The city centre or downtown seems to have a life cycle of its own. It attracts people and capital, driven by a complex set of factors it grows to become the thriving nerve-centre for commerce and the arts, the ball keeps rolling, then it turns unattractive or unaffordable for a large number of residents who then move into the suburbs, which sets off a gradual decline of the centre. After a period of desolation comes its renewal or revival. This is a recognised pattern in international cities. It is now becoming evident in Mumbai too.
There was anecdotal evidence in the last few years. New and swankier business districts rivalled Fort and Nariman Point, the entertainment industry flourished in the suburbs, the railways registered higher ticket sales and footfalls in the suburbs, and so on. The Census Survey 2011 confirmed the trend. For the first time in its long history, the island city showed the sharpest dip of 5.75% in its population over ten years.
The suburban and Thane districts registered the largest increases in population.
The latest delimitation of municipal wards, announced on Monday, was another confirmation of the trend. The boundaries of wards were redrawn to match the population in them. There were seven fewer wards in the island city; the wards in the suburbs increased correspondingly. The old business districts of Mumbai such as Fort and Cuffe Parade, trading centres such as Kalbadevi and Pydhonie, the early affluent areas of Malabar Hill, Pedder Road and Walkeshwar, working class areas of Byculla, Agripada, Worli and Mahalaxmi, all thinned out.
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The suburbs, Goregaon, Malad, Dahisar, Kurla, Deonar and Mankhurd, saw sharp rises in their population. New business hubs, first-generation millionaires and billionaires, expansion of the entertainment industry, the resettled working class, the newest mega slums to beat Dharavi were all in the suburbs. Thane showed a similar pattern of growth. The message was clear: the suburbs were where the new capital, jobs and citizens were, where the arts and culture flourished, where slum-dwellers and the homeless flocked to.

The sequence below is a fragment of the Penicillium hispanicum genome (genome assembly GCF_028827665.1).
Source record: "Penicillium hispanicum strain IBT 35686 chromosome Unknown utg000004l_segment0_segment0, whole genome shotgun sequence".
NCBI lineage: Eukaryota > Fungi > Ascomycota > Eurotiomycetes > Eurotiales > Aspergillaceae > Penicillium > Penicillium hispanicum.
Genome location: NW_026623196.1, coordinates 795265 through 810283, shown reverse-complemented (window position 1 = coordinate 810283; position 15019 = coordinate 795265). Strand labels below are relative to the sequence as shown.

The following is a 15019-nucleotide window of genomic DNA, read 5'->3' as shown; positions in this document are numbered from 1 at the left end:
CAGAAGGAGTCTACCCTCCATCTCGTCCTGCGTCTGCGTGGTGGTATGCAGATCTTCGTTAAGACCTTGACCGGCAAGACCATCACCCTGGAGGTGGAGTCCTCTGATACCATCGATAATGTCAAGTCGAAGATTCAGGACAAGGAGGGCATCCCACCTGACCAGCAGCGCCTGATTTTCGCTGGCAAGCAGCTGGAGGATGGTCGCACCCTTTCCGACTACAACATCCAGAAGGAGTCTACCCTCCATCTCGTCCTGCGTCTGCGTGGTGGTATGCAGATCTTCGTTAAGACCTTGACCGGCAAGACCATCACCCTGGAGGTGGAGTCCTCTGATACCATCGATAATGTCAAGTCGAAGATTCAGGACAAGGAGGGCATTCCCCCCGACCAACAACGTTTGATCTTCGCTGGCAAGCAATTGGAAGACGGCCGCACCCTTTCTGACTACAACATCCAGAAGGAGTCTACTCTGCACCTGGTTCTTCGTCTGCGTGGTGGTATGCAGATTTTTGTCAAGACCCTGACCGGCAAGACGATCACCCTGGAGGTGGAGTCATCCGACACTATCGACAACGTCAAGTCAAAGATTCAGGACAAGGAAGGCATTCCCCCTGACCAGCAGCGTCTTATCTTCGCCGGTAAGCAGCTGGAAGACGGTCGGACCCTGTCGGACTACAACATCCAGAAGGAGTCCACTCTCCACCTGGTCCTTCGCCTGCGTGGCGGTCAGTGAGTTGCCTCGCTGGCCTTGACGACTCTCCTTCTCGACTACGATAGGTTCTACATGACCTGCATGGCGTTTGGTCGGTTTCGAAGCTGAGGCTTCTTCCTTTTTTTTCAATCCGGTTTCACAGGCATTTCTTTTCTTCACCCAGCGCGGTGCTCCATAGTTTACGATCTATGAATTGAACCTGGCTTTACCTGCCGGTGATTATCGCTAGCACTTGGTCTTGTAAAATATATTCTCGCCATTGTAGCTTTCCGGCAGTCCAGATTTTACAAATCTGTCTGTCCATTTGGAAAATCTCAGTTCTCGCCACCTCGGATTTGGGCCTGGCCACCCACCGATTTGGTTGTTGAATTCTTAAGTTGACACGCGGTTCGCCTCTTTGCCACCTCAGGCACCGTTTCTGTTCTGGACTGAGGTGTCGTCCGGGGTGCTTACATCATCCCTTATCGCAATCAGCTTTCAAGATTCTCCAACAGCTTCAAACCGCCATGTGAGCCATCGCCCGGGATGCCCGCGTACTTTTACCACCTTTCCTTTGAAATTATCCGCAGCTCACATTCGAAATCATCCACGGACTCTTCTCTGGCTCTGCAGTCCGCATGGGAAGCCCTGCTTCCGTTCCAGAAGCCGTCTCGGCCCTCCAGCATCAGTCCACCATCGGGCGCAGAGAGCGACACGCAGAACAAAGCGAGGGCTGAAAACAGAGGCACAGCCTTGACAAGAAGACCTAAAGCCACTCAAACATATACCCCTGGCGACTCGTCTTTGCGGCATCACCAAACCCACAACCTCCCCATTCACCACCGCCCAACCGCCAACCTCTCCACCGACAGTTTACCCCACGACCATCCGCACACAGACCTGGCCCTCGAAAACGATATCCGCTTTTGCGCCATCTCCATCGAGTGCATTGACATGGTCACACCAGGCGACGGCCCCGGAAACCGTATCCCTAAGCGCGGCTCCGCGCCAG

The delimitation has been deconstructed by politicians from only the political perspective – who will lose which seat, how to ensure a ward remains loyal to a political party, and so on. The unhappiness among politicians has been matched only by their manoeuvres to retain political power. The full force of these manoeuvres will play out in the coming months as Mumbaiites elect 227 corporators to the general body of the Brihanmumbai Municipal Corporation.
Beyond the politics and the machinations lies the narrative of the transformed – or transforming – Mumbai in which its earliest urban core is showing signs of atrophy. The middle and working classes have been ruthlessly priced out of the city centre by high property prices and over-crowding. These are early days. And Mumbai downtown may never go the way that cities such as Detroit and Houston did in the United States – though, there, the wealthy left the downtown for suburbs – where local governments had to devise special packages to revive them.
But what it does mean is that Mumbai’s policy makers, the Maharashtra government, elected representatives, citizens’ groups, business and corporate leaders have to think in new ways for the long term. The suburbs need a different nature and level of attention and investment than what they have had so far, different from what the island city needs. This thinking is not evident in any quarter of the government or business – not in the Development Plan, vision documents, policy statements or the like.
The suburbs are the new buzz areas. It will take more than a metro line or two to make sure the suburbs have the physical and social infrastructure they need – for the next 25 years if not 50. Mumbai has become more suburban. And the vision for its future cannot be left to the real estate lobby.